Presentation/Writing/Listening
Anybody can be Shakespeare
- Writing better speeches, lyrics and everything by stealing techniques from an expert.
Tue. 2nd. Period Nerida Rand
Keywords:
Discussion, Literature, Presentation, Project, Speaking, Vocabulary, Writing

Shakespeare is the one English writer that we've all heard of.  Why? The stories in his plays are good, but he borrowed and adapted many of them.  The reason that we remember Shakespeare's versions, rather than the originals, is because of the magic of his language techniques.  In this course you will look at Shakespeare's, as well as see how they are used by writers, musicians, rappers, and even advertisers in modern society. Let's find the fun in the way he played with words and sounds. And then you'll borrow and adapt those techniques to create some spoken and written language magic of your own.

 


You will be able to use language patterns within writing to more easily memorise speeches and other long text.

You will be able to identify major language techniques used in examples of "good" poetry and prose.

You will be able to use selected language techniques to improve your own writing. 

 


Homework and class participation: 60%
Assignment - analysis & presentation of a Shakespearean speech: 25%
Attendance : 15%
Extra credit available: 5%


1

Welcome! Introduction to the course, and to this Shakespeare guy.  We'll confirm what we already know about Shakespeare, and what we are interested in learning about him.  

(The semester's curriculum is loosely set, but may change slightly depending on the interests of the students who enrol.)

 

 

 

2

TOPIC 1 - Verse and prose - what's the difference and what's it for?

How are song lyrics different from the way we speak every day?  What can make a person's everyday words sound poetic?  And how about rap?  We're going to look at "heightened language", and how prose and poetry are different.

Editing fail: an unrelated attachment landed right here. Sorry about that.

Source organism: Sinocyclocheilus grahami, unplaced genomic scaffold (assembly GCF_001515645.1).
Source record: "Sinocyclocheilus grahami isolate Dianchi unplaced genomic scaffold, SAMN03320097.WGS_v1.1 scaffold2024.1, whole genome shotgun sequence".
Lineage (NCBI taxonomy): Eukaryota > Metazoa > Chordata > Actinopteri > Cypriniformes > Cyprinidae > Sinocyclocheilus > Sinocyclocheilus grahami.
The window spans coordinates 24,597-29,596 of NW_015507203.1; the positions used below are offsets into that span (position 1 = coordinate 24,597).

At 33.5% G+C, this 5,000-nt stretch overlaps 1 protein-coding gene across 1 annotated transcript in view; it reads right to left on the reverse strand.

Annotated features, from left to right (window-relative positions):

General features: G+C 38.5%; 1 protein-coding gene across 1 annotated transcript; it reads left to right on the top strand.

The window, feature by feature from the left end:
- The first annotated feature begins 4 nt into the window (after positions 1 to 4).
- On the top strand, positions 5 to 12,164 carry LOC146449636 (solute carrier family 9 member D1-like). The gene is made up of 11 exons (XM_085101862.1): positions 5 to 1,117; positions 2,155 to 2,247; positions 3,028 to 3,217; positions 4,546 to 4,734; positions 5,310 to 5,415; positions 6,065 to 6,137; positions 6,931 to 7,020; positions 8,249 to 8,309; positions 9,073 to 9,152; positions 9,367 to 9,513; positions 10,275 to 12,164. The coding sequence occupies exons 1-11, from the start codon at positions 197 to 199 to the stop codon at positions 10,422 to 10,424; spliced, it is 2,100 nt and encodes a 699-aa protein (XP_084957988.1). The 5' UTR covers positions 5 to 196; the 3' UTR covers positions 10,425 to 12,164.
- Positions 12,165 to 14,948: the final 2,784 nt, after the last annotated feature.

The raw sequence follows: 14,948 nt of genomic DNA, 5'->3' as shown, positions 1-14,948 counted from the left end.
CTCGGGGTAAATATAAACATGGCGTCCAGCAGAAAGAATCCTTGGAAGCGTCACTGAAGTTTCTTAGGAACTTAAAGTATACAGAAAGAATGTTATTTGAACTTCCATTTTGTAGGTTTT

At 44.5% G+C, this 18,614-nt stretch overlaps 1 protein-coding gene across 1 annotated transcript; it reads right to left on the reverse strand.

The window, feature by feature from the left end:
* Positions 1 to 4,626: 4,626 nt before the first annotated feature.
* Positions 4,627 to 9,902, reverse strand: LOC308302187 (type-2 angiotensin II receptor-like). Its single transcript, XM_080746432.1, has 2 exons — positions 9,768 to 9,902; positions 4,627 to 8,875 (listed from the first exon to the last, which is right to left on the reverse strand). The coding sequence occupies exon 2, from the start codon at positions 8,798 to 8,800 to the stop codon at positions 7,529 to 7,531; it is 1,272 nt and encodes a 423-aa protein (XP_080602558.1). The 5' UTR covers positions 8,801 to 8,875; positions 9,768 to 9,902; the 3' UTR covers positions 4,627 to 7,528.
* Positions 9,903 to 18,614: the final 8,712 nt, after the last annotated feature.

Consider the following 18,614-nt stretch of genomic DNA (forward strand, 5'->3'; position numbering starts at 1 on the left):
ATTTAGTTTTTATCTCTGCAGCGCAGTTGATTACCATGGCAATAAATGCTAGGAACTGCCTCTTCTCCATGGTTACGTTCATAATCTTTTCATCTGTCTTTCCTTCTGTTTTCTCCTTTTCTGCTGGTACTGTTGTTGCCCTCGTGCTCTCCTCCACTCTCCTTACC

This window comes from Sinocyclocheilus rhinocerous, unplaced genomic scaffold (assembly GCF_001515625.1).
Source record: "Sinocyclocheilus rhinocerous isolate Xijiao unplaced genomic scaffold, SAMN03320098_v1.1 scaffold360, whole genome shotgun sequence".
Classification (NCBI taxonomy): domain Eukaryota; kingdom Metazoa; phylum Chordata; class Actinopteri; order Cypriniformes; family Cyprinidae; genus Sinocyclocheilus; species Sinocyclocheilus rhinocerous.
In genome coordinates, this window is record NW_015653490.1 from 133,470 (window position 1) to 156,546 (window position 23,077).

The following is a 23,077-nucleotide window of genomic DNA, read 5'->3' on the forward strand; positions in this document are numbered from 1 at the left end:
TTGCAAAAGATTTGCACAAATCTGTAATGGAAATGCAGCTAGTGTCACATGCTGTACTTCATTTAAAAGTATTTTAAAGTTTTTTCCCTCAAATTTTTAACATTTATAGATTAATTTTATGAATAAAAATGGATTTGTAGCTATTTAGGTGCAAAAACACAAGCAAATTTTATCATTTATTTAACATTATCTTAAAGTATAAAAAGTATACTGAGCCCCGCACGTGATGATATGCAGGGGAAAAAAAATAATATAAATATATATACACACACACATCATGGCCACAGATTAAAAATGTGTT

3

TOPIC 2 - .... and what's iambic pentameter?

Shakespeare used a pattern known as iambic pentameter.  We think of it as a typically Shakespearean, even though he didn't invent it, but he used it really well.  We'll look at what the other combinations are besides iambic, and what other patterns there are besides pentameter.  We'll then look at how Shakespeare uses them, and to what effect.

4

From the following weeks, we will study a new topic each week, but combine it with the topics that we have already studied, to examine how they combine to make language special.

TOPIC 3 - lists and repetition

 

5

TOPIC 3 - lists and repetition

6

TOPIC 4 - alliteration

7

TOPIC 5 - rhyme

8

SPEECHES AND TEXT 1 - putting together everything we've done so far, to look at some examples from Shakespeare's major plays.

9

TOPIC 6 - imagery

 

10

TOPIC 7 - rude bits and insults

 

11

SPEECHES AND TEXT 2 - putting together everything we've done so far, to look at some more examples from Shakespeare's major plays.

 

12

TOPIC 8 - cue scripts

We'll examine how Shakespeare embedded clues in the writing that instructed the actors on what to do, so that minimal rehearsal was required.

13

SPEECHES AND TEXT 3 - looking at where we find these language techniques in modern language 

 

14

REVIEW WEEK - students will choose which topic we will cover in the final week. 

15


I had to read Shakespeare in high school.  I hated it. It was old, boring, and very hard to understand. Part of the problem is that Shakespeare didn't write his plays for people to read, he wrote them for actors to speak the language and for the audience to hear the stories.  In this course, we will spend a lot of time "studying" Shakespeare's words by reading them aloud and bringing them to life; we'll write, but also speak, perform and play with the language. I promise you'll start to see why Shakespeare was so popular with his audiences. And that he's really pretty cool.